In the Pacific Northwest, sightings of California condors are limited to the three adult birds at the Oregon Zoo, but that may be about to change. The US Fish and Wildlife Service, in partnership with the National Park Service and the Yurok Tribe, are taking steps to establish a population of California condors at Redwood National Park. For a bird with a flight range of up to 150 miles a day, it’s just a hop, skip and a jump to Oregon. Or rather, a flap, glide and a dive.
It’s thrilling to think that within the next few years, these birds that trace their origins to prehistory might once again fly through the skies of Oregon (and perhaps one day, Washington). But what kind of welcome home will our condors receive?
The three resident California condors at the Oregon Zoo are part of a captive breeding program, led by the US Fish and Wildlife Service, that helped bring condors back from the brink of extinction. In 1982, there were just 22 California condors in the wild. The population, present at one time throughout much of the west, was decimated by lead poisoning, DDT contamination, shooting, and collisions with power lines. By 1987, all remaining condors were placed into a captive breeding program. Today, there are more than 440 condors, with more than half of those flying free from release sites in southern California, Arizona and Baja, Mexico.
There’s no doubt that these numbers are encouraging. For those of us inclined toward despair by the loss of biodiversity across the globe, the story of the California condor is an important reminder of what we can accomplish when we work together.
However, establishing a thriving and self-sustaining population of California condors in the Pacific Northwest will require that we finally address the ongoing threats of lead poisoning, ongoing DDT exposure (usually from feeding on the remains of a contaminated marine mammal), ingesting microtrash littered throughout the landscape, colliding with power lines, and the emerging threat of rodenticide poisoning from rapidly expanding marijuana cultivation.
Lead poisoning remains the single greatest threat to the survival of condors. While condors have successfully reproduced at all three existing release sites, continued lead contamination on the landscape has prevented the reintroduced populations from becoming self-sustaining. In fact, without ongoing releases and clinical interventions for condors poisoned by lead – including invasive, stressful and costly capture and chelation therapy – the wild population would begin to decline and could go extinct.
To understand why California condors are so vulnerable to lead poisoning, we can look to their feeding habits. Condors are scavengers and prefer to feed on the carcasses or gut piles of large mammals – including deer, elk, cattle, and even marine mammals like whales and seals. (Commonly heard at the condor exhibit at the Oregon Zoo: “Ewwwww.” “Gross.” “Wow! Cool!”) When condors feed on the remains of animals shot with lead ammunition, lead can enter their bloodstream. Left untreated, lead poisoning results in a slow and agonizing death for affected birds.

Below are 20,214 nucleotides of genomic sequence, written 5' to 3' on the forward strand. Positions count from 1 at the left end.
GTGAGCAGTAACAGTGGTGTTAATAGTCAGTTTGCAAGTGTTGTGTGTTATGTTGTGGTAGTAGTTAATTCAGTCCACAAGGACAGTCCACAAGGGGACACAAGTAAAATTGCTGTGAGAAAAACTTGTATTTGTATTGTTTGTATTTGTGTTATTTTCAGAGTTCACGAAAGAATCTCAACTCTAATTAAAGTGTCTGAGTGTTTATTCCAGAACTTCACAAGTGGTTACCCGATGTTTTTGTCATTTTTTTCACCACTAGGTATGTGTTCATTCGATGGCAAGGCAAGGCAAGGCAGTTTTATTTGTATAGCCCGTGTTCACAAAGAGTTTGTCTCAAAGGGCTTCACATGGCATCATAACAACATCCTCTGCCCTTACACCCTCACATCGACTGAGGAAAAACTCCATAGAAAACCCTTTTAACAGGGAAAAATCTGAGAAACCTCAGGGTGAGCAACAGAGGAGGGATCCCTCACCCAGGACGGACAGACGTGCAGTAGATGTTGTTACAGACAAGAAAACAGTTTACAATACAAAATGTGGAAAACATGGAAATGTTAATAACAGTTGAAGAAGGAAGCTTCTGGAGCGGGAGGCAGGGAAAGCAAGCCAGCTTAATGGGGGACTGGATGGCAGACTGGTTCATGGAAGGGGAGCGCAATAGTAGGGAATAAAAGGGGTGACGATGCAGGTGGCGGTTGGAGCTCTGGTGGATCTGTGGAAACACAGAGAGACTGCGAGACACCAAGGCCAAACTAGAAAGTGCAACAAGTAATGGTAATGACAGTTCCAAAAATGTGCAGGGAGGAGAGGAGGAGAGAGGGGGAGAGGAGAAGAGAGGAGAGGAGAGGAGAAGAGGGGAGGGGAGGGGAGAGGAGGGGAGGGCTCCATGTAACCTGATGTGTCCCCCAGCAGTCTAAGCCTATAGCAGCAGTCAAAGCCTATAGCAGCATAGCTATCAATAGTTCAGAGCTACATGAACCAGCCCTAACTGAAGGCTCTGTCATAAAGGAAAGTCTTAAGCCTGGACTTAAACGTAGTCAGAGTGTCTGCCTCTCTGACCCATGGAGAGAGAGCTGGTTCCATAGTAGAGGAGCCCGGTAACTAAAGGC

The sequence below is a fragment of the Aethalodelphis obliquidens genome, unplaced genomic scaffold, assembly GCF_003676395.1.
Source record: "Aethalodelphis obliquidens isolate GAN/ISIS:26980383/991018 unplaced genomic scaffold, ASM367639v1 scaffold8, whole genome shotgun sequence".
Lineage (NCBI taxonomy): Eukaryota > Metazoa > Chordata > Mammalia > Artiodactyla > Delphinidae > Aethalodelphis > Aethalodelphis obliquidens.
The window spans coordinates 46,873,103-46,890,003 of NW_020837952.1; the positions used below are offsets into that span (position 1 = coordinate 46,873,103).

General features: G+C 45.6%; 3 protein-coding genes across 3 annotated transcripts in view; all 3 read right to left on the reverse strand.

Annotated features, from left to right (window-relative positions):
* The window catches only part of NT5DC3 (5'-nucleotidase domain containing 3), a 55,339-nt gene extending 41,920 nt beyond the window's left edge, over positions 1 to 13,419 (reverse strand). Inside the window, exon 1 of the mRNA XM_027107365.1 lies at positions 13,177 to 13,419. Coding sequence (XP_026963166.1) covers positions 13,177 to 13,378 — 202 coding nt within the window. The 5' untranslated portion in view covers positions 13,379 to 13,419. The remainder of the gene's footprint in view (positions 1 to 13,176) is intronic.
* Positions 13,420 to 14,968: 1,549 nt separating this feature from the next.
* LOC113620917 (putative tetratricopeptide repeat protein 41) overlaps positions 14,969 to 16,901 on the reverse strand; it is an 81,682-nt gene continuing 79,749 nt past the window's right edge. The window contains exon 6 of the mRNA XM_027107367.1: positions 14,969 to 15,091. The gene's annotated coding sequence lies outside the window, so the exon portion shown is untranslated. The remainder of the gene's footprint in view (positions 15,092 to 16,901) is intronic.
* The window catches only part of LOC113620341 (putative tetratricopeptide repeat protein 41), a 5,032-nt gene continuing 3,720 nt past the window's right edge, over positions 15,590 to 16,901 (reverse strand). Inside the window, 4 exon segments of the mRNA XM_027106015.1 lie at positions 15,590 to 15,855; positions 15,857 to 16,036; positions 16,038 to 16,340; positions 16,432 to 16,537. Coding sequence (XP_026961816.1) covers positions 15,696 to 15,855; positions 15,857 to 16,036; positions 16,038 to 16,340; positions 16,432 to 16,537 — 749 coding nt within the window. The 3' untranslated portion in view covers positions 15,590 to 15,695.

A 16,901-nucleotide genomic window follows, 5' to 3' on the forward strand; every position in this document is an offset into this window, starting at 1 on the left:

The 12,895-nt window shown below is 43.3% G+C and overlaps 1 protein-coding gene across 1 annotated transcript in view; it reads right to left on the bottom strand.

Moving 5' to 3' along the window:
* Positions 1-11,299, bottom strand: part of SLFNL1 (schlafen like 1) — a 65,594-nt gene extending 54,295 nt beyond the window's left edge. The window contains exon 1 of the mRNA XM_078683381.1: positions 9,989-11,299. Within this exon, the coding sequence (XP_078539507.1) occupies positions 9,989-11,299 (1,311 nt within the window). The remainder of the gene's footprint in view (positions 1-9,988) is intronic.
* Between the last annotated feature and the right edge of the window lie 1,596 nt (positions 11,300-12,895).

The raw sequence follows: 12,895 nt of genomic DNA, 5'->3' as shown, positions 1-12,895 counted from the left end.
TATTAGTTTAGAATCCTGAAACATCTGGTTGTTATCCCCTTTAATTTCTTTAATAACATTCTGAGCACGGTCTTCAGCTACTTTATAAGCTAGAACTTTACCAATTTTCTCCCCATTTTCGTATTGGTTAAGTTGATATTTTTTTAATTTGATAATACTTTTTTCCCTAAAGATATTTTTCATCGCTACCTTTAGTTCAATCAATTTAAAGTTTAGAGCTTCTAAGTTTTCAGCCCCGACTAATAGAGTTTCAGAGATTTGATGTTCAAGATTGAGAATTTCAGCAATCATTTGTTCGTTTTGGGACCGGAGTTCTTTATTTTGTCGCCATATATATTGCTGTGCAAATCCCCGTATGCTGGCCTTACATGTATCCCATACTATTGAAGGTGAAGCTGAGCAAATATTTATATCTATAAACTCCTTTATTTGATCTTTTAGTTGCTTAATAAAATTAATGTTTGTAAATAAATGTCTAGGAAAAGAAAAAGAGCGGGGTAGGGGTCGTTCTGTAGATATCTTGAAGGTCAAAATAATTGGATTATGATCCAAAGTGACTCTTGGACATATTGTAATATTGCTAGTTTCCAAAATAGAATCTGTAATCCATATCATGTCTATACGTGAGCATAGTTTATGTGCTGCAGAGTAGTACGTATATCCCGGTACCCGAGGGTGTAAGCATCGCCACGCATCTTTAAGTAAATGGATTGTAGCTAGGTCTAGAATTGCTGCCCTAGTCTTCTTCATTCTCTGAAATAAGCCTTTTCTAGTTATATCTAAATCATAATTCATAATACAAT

Condors are similarly vulnerable to the impacts of rodenticides used widely in marijuana cultivation when they consume the carcasses of contaminated small mammals. Marijuana production exploded in Oregon after the passage of Measure 91, which legalized recreational marijuana, in November 2014. In addition to the rapid growth in the recreational market, a strong illegal market persists. Between the legal and illegal markets, it is virtually impossible to monitor the use of dangerous chemicals like rodenticides and herbicides.
The success of condor reintroduction in Redwood National Park in northern California may hinge on the prevalence of lead contamination and other threats in Oregon. Yet, there is a huge difference in protections for condors between the two states. Condors are protected under the California Endangered Species Act, but not the Oregon Endangered Species Act. California also instituted a requirement for the use of nonlead ammunition for all legal killing of wildlife, which went into effect this month. In Oregon, the state has initiated an educational campaign on the benefits of nonlead ammunition, but there is little progress to implement either voluntary or mandatory nonlead ammunition standards.
The good news is that there are nonlead ammunition alternatives. We’ve already successfully removed lead from gasoline, children’s toys, paint, and pipes. Oregon can and should follow California’s example by taking steps to reduce and eventually eliminate lead contamination on the landscape. Oregon should also revisit its threatened and endangered species list and determine whether California condors warrant increased state protections. Defenders is committed to working at every level – with communities, state agencies and commissions, federal agencies, the legislature and the Governor’s office – to ensure that California condors have the protections they need to thrive and survive in Oregon and beyond.
The vision, commitment and hard work that brought condors back from the edge of extinction should give us hope. There are challenges ahead, but we believe that people in Oregon are ready to rise to those challenges. We sure are -- and we are excited to get to work.